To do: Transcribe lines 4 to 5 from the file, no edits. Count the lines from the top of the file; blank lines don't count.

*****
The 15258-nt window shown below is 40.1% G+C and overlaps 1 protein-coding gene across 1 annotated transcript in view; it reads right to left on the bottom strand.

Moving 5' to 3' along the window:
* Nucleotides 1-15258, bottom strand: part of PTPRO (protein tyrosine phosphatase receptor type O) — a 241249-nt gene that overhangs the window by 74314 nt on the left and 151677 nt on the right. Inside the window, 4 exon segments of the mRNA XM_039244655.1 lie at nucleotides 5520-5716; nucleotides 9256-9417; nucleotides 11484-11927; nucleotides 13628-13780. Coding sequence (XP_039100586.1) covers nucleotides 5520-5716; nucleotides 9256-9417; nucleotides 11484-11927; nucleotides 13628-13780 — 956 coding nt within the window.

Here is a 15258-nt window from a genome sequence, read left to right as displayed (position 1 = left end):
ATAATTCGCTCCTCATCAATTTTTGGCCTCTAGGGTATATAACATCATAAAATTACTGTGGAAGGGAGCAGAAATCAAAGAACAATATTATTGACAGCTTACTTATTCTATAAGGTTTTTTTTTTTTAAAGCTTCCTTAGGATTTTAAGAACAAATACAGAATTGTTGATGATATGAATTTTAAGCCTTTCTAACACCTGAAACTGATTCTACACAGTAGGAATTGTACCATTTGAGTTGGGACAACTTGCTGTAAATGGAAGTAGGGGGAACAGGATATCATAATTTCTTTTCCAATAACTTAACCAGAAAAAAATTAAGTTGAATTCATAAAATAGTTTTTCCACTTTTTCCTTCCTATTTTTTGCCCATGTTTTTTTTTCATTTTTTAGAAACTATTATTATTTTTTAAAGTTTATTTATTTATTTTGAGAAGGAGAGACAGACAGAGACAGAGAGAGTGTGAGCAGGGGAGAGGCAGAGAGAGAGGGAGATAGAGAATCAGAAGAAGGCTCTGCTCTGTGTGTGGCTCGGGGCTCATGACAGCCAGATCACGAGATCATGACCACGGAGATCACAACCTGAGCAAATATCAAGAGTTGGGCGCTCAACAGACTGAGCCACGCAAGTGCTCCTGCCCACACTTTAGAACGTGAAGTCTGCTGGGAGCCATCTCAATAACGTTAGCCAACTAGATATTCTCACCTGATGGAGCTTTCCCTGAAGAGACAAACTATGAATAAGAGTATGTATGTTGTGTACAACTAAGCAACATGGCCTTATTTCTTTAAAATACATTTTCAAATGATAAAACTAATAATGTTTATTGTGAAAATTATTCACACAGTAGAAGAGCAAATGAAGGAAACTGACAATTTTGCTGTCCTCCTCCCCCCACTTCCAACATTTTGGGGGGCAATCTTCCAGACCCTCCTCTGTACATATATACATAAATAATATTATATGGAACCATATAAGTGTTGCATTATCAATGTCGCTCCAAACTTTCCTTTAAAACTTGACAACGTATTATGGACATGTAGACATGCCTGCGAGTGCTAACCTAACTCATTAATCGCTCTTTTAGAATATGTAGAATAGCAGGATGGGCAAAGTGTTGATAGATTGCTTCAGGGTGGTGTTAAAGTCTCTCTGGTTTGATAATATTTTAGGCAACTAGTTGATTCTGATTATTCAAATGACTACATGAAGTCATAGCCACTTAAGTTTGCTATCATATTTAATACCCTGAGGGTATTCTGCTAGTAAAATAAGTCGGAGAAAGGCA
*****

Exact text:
Here is a 15258-nt window from a genome sequence, read left to right as displayed (position 1 = left end):
ATAATTCGCTCCTCATCAATTTTTGGCCTCTAGGGTATATAACATCATAAAATTACTGTGGAAGGGAGCAGAAATCAAAGAACAATATTATTGACAGCTTACTTATTCTATAAGGTTTTTTTTTTTTAAAGCTTCCTTAGGATTTTAAGAACAAATACAGAATTGTTGATGATATGAATTTTAAGCCTTTCTAACACCTGAAACTGATTCTACACAGTAGGAATTGTACCATTTGAGTTGGGACAACTTGCTGTAAATGGAAGTAGGGGGAACAGGATATCATAATTTCTTTTCCAATAACTTAACCAGAAAAAAATTAAGTTGAATTCATAAAATAGTTTTTCCACTTTTTCCTTCCTATTTTTTGCCCATGTTTTTTTTTCATTTTTTAGAAACTATTATTATTTTTTAAAGTTTATTTATTTATTTTGAGAAGGAGAGACAGACAGAGACAGAGAGAGTGTGAGCAGGGGAGAGGCAGAGAGAGAGGGAGATAGAGAATCAGAAGAAGGCTCTGCTCTGTGTGTGGCTCGGGGCTCATGACAGCCAGATCACGAGATCATGACCACGGAGATCACAACCTGAGCAAATATCAAGAGTTGGGCGCTCAACAGACTGAGCCACGCAAGTGCTCCTGCCCACACTTTAGAACGTGAAGTCTGCTGGGAGCCATCTCAATAACGTTAGCCAACTAGATATTCTCACCTGATGGAGCTTTCCCTGAAGAGACAAACTATGAATAAGAGTATGTATGTTGTGTACAACTAAGCAACATGGCCTTATTTCTTTAAAATACATTTTCAAATGATAAAACTAATAATGTTTATTGTGAAAATTATTCACACAGTAGAAGAGCAAATGAAGGAAACTGACAATTTTGCTGTCCTCCTCCCCCCACTTCCAACATTTTGGGGGGCAATCTTCCAGACCCTCCTCTGTACATATATACATAAATAATATTATATGGAACCATATAAGTGTTGCATTATCAATGTCGCTCCAAACTTTCCTTTAAAACTTGACAACGTATTATGGACATGTAGACATGCCTGCGAGTGCTAACCTAACTCATTAATCGCTCTTTTAGAATATGTAGAATAGCAGGATGGGCAAAGTGTTGATAGATTGCTTCAGGGTGGTGTTAAAGTCTCTCTGGTTTGATAATATTTTAGGCAACTAGTTGATTCTGATTATTCAAATGACTACATGAAGTCATAGCCACTTAAGTTTGCTATCATATTTAATACCCTGAGGGTATTCTGCTAGTAAAATAAGTCGGAGAAAGGCA